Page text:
Nathan P. Harris
Herman A. Osgood


From New England Craftsman, Vol. XLVI, No. 9, September 1951, Page 143:

The will of the late Ethelbert V. Grabill of Jamaica Plain, Massachusetts, lawyer and for nearly 30 years reporter of decisions of the Supreme Judicial Court, leaves his entire estate in trust for the benefit of his widow, Elizabeth — and makes affectionate tribute to her.

Reads the will in part: "My beloved wife and I started our married life with very little capital investment in this world's goods. Such as there was was mostly hers. But we were wealthy in mutual love and confidence as to our future and the future of such family as we should found.

"What we afterwards accumulated I always have felt was as much the result of her wisdom and mode of living as of mine. This point of view I earnestly commend to my children and descendants."

Tribute was also paid to the value of Masonic principles in these words: "Ever since I was raised as a Master Mason, I have been wholeheartedly convinced of the potential value of Masonic principles and the kinetic value lr the peace and welfare of all both within and outside the fraternity."



From Proceedings, Page 1948-265:

You heard what the Most Worshipful Grand Master said just before he called on me. More definitely, he said, "Now we will get down to brass tacks." I am the first brass tack. I don't like to start a term of office by making mistakes, so I am not going to make a speech of any length.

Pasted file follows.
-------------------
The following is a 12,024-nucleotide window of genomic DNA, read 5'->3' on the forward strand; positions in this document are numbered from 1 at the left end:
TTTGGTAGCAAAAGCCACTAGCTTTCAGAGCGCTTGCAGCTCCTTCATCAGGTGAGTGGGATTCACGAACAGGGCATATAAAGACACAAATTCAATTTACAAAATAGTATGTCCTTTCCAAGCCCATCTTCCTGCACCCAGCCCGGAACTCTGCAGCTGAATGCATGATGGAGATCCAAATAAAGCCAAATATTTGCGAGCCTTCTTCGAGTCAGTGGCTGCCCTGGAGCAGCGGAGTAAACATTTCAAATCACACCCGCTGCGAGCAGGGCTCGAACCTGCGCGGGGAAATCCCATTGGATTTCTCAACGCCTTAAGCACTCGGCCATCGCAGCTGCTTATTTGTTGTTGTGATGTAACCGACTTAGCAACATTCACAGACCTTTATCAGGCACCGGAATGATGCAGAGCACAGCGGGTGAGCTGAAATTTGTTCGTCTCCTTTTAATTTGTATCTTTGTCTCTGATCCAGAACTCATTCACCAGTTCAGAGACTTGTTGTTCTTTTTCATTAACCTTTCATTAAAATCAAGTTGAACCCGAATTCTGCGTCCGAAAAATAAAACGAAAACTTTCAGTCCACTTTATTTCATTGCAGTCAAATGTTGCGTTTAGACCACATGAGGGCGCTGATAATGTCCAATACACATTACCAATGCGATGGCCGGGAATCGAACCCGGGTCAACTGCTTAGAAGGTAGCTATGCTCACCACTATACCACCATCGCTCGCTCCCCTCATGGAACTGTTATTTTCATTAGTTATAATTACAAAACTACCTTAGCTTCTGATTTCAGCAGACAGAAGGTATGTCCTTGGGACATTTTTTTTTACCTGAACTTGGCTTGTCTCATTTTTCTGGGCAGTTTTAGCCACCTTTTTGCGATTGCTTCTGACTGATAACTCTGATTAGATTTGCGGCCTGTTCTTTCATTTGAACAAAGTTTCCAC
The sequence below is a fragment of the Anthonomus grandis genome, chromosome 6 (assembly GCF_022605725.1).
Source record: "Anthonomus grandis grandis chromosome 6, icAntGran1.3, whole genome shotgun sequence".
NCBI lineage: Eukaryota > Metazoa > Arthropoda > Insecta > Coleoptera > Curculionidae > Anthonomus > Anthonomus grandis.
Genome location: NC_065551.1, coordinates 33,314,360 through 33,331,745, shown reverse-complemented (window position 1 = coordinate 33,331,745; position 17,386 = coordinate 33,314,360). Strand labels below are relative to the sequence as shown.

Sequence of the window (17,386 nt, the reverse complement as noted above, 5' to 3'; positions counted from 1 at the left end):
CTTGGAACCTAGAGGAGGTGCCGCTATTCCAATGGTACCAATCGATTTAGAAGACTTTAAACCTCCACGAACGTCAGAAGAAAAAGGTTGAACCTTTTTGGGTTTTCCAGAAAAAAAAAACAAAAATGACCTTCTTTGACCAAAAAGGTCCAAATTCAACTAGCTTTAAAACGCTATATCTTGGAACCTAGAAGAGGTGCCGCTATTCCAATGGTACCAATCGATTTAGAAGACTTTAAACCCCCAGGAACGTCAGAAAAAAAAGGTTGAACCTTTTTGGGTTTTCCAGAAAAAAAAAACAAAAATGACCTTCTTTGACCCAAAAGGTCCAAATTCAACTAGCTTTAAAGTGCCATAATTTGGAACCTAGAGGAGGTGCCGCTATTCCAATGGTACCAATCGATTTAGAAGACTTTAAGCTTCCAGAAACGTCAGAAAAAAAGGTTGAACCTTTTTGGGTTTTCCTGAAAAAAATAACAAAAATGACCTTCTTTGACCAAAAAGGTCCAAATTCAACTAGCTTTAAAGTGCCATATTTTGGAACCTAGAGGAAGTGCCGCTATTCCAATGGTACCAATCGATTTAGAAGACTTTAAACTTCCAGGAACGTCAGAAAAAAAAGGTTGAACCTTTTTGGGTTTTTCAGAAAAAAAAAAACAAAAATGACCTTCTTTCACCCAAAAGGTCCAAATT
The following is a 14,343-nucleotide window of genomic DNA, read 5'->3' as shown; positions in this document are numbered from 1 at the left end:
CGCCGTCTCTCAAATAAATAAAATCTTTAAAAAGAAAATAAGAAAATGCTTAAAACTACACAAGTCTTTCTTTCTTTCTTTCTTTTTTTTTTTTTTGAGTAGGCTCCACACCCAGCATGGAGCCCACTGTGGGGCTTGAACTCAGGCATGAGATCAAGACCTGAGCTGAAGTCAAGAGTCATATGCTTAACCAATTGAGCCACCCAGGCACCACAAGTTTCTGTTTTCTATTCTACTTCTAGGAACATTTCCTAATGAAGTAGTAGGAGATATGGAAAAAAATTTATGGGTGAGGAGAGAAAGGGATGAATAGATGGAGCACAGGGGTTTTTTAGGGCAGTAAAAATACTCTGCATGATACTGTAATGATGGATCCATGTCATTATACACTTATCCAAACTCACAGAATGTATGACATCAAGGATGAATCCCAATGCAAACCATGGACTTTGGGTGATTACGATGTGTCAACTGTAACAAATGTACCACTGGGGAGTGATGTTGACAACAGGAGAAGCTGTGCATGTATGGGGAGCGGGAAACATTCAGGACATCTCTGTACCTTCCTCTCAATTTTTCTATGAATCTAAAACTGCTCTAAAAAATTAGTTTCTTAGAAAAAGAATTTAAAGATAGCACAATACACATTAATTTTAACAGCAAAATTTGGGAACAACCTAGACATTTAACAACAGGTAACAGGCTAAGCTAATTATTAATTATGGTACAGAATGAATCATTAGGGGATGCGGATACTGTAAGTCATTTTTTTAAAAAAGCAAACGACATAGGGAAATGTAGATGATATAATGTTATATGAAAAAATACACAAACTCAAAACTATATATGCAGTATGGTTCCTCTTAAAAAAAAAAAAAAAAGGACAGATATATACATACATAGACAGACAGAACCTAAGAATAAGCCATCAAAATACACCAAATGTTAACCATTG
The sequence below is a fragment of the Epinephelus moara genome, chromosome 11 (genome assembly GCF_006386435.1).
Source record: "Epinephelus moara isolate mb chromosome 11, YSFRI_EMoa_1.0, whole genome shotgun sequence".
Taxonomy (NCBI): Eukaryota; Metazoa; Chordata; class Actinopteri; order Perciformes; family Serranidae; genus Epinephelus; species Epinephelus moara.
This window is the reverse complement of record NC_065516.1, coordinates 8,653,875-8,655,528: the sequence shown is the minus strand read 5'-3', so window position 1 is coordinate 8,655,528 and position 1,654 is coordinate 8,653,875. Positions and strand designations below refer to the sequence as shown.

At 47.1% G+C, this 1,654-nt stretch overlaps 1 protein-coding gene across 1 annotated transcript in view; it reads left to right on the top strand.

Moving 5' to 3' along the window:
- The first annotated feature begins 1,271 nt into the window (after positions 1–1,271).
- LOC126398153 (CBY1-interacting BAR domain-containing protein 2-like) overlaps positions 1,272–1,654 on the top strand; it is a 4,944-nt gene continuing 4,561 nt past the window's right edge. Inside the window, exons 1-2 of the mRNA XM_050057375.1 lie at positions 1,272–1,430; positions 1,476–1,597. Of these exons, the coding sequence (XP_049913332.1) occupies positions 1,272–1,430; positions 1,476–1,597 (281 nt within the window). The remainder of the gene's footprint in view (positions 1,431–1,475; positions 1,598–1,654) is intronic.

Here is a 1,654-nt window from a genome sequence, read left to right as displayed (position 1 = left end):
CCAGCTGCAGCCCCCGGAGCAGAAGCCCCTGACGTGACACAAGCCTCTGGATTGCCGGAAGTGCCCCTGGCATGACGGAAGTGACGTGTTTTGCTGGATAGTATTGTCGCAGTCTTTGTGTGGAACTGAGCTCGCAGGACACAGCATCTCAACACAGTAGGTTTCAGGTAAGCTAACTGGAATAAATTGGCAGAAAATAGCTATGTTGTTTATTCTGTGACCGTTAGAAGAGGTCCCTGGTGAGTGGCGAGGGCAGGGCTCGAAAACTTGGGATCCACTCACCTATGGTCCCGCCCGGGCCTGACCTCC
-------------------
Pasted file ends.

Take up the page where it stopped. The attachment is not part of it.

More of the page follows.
It is going to be a wonderful experience to serve with Roger Keith. I don't know as I would have refused any office or any request he'd made of me to serve with him. I would have accepted for I am very fond of him personally. He knows that. I am very fond of him in his office, and he knows that too. I will do my best.

In the Grand Secretary's report he spoke of how much each lodge officer misses by not attending Grand Lodge meetings. He is right. I am going to tell a little experience I had today.

Before Grand Lodge opened, I sat beside our British Brother, Dennis Bardens, of Citizen Lodge No. 2911 of London. He comes from homogeneous England to heterogeneous America where there is a Grand Lodge in every state and each governs itself except that they all subscribe to the same grand tenets of Freemasonry. He was puzzled by that fact of autonomous Grand Lodges.

I can't give you our whole conversation, but it was very enlightening. I will say, however, that I was very glad that later in the afternoon we were addressed by the Grand Master of the Commonwealth of Virginia, and I think our British Brother's eyes were opened when that message came from that Commonwealth which we generally consider a Southern State, showing that in Virginia the same bonds of world-wide fellowship exist which are so heartily endorsed and expressed here.

I could not help but think of the Unity which has been preached so earnestly, consistently and continuously by our Senior Past Grand Master, and, incidentally, the Most Puissant Sovereign Grand Commander of the Scottish Rite, our beloved Melvin M. Johnson. It is unity, my Brothers, that must and shall come and continue in spite of the fact that we have different Grand Jurisdictions.

I am not going to detain you further. Thank you!

Distinguished Brothers